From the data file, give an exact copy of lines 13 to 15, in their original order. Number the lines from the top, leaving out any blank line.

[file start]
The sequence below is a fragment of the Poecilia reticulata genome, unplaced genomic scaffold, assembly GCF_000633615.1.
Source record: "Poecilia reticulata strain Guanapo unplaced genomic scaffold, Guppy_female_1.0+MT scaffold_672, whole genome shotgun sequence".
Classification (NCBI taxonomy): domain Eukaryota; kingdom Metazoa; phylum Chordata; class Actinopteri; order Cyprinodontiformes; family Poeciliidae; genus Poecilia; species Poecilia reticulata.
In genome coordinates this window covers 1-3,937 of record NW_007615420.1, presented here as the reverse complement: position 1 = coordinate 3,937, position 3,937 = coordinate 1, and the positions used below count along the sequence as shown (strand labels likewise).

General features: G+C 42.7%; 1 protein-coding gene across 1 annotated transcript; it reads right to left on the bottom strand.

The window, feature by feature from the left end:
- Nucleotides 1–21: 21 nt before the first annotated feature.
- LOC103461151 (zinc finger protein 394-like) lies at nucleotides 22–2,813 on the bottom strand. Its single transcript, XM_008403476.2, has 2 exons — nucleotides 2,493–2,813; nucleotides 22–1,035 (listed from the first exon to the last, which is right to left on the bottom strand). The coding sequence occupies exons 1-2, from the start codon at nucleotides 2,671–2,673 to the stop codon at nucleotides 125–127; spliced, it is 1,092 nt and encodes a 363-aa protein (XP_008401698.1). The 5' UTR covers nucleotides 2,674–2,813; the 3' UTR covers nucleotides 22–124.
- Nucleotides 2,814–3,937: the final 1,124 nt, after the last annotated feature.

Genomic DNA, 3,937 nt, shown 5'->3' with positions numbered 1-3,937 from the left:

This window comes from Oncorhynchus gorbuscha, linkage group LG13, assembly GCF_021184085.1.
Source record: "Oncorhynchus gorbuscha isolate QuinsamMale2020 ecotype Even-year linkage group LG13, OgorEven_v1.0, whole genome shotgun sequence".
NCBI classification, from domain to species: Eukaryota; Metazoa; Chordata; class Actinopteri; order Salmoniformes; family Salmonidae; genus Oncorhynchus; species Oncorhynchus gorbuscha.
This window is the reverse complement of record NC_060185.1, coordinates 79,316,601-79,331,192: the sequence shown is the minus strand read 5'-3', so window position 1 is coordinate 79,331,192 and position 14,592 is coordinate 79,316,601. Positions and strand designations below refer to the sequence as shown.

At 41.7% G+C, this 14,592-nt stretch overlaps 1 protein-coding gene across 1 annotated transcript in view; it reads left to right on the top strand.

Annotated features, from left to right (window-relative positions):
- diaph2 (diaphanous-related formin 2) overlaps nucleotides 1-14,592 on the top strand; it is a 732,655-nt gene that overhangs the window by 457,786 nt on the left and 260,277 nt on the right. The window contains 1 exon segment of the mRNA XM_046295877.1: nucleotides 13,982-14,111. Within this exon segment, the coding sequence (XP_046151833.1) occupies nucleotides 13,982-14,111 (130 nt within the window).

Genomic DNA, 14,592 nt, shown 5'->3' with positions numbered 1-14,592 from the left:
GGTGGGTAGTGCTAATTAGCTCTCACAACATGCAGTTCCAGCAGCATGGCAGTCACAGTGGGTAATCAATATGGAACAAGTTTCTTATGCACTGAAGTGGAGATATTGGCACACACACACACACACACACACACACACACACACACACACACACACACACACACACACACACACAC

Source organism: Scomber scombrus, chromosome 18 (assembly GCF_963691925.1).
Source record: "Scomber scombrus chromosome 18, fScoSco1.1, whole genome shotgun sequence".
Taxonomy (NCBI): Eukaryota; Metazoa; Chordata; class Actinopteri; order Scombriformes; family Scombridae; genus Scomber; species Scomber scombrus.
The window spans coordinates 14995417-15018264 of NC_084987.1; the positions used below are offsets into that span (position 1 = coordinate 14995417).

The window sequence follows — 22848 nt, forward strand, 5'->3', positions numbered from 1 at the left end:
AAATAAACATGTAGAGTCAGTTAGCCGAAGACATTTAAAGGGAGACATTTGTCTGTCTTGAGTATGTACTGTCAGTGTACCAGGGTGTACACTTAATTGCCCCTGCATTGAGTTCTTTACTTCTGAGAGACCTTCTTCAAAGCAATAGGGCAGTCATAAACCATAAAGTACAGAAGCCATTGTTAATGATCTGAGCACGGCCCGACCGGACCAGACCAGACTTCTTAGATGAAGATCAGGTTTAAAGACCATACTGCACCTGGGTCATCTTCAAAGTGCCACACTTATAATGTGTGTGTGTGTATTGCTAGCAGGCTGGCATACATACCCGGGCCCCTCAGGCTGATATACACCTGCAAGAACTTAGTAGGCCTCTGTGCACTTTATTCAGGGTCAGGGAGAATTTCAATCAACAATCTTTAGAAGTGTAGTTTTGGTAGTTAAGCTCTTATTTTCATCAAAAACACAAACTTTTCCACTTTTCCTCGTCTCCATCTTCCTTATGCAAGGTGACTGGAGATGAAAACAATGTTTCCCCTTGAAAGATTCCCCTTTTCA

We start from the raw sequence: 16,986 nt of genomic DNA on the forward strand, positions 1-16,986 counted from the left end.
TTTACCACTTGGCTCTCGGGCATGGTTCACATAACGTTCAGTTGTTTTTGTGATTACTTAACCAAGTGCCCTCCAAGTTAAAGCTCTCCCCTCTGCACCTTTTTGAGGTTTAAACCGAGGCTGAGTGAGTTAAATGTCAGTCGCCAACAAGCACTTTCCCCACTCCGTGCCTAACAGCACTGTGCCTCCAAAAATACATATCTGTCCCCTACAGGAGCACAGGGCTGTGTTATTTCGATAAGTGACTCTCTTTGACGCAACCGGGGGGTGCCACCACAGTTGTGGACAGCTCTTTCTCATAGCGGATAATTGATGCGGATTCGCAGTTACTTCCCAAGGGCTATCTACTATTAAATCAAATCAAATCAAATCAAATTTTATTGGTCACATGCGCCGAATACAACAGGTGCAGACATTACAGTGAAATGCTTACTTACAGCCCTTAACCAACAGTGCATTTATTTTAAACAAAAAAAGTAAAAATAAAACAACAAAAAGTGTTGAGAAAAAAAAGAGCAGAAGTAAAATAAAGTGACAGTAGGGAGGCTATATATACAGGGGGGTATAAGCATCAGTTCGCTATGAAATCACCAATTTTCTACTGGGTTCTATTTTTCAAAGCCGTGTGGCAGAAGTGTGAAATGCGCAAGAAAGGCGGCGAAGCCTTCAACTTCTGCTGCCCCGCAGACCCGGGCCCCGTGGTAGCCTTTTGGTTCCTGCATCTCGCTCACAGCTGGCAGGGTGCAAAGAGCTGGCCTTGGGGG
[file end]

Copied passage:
NCBI classification, from domain to species: Eukaryota; Metazoa; Chordata; class Actinopteri; order Salmoniformes; family Salmonidae; genus Oncorhynchus; species Oncorhynchus gorbuscha.
This window is the reverse complement of record NC_060185.1, coordinates 79,316,601-79,331,192: the sequence shown is the minus strand read 5'-3', so window position 1 is coordinate 79,331,192 and position 14,592 is coordinate 79,316,601. Positions and strand designations below refer to the sequence as shown.

At 41.7% G+C, this 14,592-nt stretch overlaps 1 protein-coding gene across 1 annotated transcript in view; it reads left to right on the top strand.